August 26, 2013
In the past the group has had sporadic contact with Yine Indian community members, but not to this extent. Their appearance was videotaped by members of Peru's Association for the Development of the Peruvian Rainforest (AIDESEP) and the Federation of Native Communities of the Madre de Dios River and Tributaries (FENAMAD). Experts hypothesize that destruction of the rainforest, including oil and gas blocks, may be pushing the people to make contact more frequently.
"The construction of a road that invades their ancestral lands, the expansion of the work of Lot 88 and the illegal logging, have made the existence of these people are at risk of being exterminated," reads a press release by AIDESEP. Members of the same group had made a similar appearance in 2001.
In order to diffuse a potentially explosive situation, FENAMAD rangers did not allow the tribe to cross the river. Instead, the tribe were were given bananas from a Yine agricultural plot, which is recorded in the video. Reportedly, the tribe stayed nearby for three days before returning back into the forest.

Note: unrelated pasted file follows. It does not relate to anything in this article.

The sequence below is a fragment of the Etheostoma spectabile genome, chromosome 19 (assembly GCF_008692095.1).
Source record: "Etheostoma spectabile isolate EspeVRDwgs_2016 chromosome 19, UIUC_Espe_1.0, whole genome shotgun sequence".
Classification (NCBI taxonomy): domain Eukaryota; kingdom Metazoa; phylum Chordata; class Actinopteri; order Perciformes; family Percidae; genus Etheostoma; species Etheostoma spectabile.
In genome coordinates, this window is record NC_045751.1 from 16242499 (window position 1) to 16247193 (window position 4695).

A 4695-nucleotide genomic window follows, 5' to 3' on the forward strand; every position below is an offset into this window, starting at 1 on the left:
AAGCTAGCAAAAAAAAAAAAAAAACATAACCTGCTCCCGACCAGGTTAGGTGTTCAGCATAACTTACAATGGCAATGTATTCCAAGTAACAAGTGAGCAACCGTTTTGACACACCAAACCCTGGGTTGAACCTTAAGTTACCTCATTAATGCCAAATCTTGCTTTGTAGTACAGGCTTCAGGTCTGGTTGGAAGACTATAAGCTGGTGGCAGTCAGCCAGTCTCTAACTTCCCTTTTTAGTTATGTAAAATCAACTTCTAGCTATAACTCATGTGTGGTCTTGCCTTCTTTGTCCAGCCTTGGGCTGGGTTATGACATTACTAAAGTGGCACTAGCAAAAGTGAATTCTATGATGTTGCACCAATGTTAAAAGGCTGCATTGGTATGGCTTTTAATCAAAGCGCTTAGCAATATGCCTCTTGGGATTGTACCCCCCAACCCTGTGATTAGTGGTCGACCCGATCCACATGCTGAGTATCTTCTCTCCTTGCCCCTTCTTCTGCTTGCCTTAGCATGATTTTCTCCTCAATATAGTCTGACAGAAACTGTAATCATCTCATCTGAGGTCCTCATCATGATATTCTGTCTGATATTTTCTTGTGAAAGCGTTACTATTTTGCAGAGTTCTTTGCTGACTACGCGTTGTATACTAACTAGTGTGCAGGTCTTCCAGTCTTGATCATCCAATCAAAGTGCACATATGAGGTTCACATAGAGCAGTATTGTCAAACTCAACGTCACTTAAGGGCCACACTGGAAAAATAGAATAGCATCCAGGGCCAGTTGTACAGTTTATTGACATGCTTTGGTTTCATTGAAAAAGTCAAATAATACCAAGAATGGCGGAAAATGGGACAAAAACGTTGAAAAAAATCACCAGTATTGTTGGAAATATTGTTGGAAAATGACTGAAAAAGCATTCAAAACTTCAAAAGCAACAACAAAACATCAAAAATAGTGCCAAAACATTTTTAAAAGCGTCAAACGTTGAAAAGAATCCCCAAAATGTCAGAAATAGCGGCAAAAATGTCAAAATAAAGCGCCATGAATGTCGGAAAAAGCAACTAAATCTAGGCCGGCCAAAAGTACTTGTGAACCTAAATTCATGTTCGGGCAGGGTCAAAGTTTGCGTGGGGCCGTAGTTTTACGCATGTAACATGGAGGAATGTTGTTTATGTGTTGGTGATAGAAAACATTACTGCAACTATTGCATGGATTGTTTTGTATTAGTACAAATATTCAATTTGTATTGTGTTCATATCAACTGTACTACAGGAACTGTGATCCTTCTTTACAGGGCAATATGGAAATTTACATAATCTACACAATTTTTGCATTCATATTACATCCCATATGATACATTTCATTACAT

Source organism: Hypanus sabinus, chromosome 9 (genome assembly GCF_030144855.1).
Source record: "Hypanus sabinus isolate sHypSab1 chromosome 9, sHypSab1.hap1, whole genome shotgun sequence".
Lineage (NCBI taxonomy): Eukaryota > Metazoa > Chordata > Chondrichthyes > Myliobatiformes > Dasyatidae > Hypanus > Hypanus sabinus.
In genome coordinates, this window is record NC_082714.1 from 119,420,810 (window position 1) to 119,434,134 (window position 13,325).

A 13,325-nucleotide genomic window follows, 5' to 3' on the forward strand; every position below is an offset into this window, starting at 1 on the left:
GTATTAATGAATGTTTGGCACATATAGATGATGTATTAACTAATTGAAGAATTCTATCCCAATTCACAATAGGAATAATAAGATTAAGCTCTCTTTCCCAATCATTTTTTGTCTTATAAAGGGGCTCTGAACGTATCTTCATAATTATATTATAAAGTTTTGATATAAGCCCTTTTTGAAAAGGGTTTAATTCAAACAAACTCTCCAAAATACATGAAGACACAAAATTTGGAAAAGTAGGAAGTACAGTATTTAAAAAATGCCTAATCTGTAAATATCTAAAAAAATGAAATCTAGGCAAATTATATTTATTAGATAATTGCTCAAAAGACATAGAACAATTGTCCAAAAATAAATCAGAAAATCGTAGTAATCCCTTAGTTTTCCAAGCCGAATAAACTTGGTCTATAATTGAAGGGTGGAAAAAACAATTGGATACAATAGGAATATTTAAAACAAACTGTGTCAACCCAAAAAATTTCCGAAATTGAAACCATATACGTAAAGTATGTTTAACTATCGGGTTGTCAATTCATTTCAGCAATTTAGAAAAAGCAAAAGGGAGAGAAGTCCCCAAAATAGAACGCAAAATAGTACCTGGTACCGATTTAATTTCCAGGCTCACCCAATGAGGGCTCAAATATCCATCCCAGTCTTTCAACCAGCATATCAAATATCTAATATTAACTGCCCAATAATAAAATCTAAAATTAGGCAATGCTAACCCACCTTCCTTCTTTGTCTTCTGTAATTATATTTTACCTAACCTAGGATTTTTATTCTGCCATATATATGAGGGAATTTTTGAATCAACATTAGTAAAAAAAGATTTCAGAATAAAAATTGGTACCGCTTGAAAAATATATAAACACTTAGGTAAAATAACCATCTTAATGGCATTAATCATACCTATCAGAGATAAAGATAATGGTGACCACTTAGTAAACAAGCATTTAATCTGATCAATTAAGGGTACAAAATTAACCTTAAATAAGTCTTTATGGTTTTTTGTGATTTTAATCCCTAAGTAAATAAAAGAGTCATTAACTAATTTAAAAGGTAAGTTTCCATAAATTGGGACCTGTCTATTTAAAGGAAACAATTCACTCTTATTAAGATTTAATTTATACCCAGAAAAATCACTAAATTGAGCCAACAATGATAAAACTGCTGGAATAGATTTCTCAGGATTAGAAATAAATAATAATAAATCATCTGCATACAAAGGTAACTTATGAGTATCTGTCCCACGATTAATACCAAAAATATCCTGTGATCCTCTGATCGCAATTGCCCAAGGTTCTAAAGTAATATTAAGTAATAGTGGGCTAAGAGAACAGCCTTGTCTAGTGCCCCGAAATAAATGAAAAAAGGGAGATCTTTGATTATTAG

According to indigenous rights groups, the video provides another important piece of evidence to prove these tribes exist and that their territory should be safeguarded.
|AUTHOR: Jeremy Hance joined Mongabay full-time in 2009. He currently serves as senior writer and editor. He has also authored a book.|
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